As I write this, Joe Biden and Kamala Harris are the president- and vice president-elect. She is the first woman, second person of color, first Black person and first Indian person elected to the vice presidency.
We saw record-breaking turnout as a nation and a state. Washington likely had at least one million more people vote than ever before.
I think we are witnessing a major shift in our voting patterns as a result of incredible grassroots organizing.
We are witnessing a change in the makeup of our elected officials. The largest number of LGBTQ individuals were elected/re-elected to the U.S. Congress, and a significant number were elected to state and local positions. There will be 134 women serving in the U.S. Congress; 48 are women of color, which means that for the first time in history, women will make up 25% of the Congress.
Four states — New Jersey, South Dakota, Montana and Arizona — voted to legalize marijuana possession or use. Oregon became the first state to legalize the recreational use of drugs harder than marijuana, including cocaine, heroin, oxycodone and methamphetamines. The legalization of drugs leads to a decrease in over-policing and over-incarceration, particularly of communities of color, even though studies show white people are more likely to use drugs.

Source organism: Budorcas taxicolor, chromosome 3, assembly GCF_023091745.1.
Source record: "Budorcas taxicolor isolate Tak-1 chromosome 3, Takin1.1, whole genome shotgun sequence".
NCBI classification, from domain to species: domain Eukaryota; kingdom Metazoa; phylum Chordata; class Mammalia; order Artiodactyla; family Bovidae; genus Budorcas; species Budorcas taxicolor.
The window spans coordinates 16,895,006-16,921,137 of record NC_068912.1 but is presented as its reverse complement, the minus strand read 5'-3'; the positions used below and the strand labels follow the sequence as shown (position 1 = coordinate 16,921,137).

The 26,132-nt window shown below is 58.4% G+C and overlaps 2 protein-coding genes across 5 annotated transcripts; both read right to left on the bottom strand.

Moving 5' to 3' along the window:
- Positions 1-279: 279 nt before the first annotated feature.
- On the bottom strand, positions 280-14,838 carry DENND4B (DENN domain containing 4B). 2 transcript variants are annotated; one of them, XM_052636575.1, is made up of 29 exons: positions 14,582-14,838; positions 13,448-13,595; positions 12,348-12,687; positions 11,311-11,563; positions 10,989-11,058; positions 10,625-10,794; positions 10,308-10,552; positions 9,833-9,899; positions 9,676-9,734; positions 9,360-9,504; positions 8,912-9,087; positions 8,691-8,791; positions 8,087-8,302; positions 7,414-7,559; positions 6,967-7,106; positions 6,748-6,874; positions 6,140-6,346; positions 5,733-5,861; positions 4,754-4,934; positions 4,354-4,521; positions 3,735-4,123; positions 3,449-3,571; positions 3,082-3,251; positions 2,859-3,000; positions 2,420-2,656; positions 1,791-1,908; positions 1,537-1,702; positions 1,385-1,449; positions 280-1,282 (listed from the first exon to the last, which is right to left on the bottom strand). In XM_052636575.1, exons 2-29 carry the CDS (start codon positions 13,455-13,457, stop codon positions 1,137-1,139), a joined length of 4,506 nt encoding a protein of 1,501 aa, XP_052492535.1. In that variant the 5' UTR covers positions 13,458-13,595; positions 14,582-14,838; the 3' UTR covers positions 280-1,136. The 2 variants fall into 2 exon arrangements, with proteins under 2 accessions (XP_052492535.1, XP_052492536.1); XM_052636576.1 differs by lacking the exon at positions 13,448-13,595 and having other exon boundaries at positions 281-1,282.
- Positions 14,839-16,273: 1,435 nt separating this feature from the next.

Sixty percent of Floridians, despite extreme voter disenfranchisement, voted to increase their $8.56/hour minimum wage to $15/hour.
Of these states, South Dakota, Montana and Florida voted for Mr. Trump, which shows that important ideas that improve peoples lived experiences are increasingly nonpartisan. This is significantly due to local activism and movements like the Black Lives Matter movement, which has amplified how important local politics are in our everyday lives.
Locally, Washingtonians upheld a law passed by our legislature requiring mandatory sex education, joining 29 other states with similar laws.
Washington advocates also won a very important state Supreme Court decision that found excluding dairy workers from overtime pay violates Washington’s constitutional protections for employees working in especially dangerous industries.
I disagree with the punditry that people got out in this election primarily to defeat Mr. Trump. People are demanding that the government solve systemic problems. People will not give up simply because one symptom of the problems of our system was voted out.
We have seen possibilities at the highest levels of public office and at federal and state positions. Voters are changing the laws through initiatives their legislators refuse to pass, or affirming laws that are passed and challenged. This energy isn’t about any one person, no matter how captivating he is. This energy will keep showing up at the polls and in the streets.
Read more in the Nov. 18-24, 2020 issue.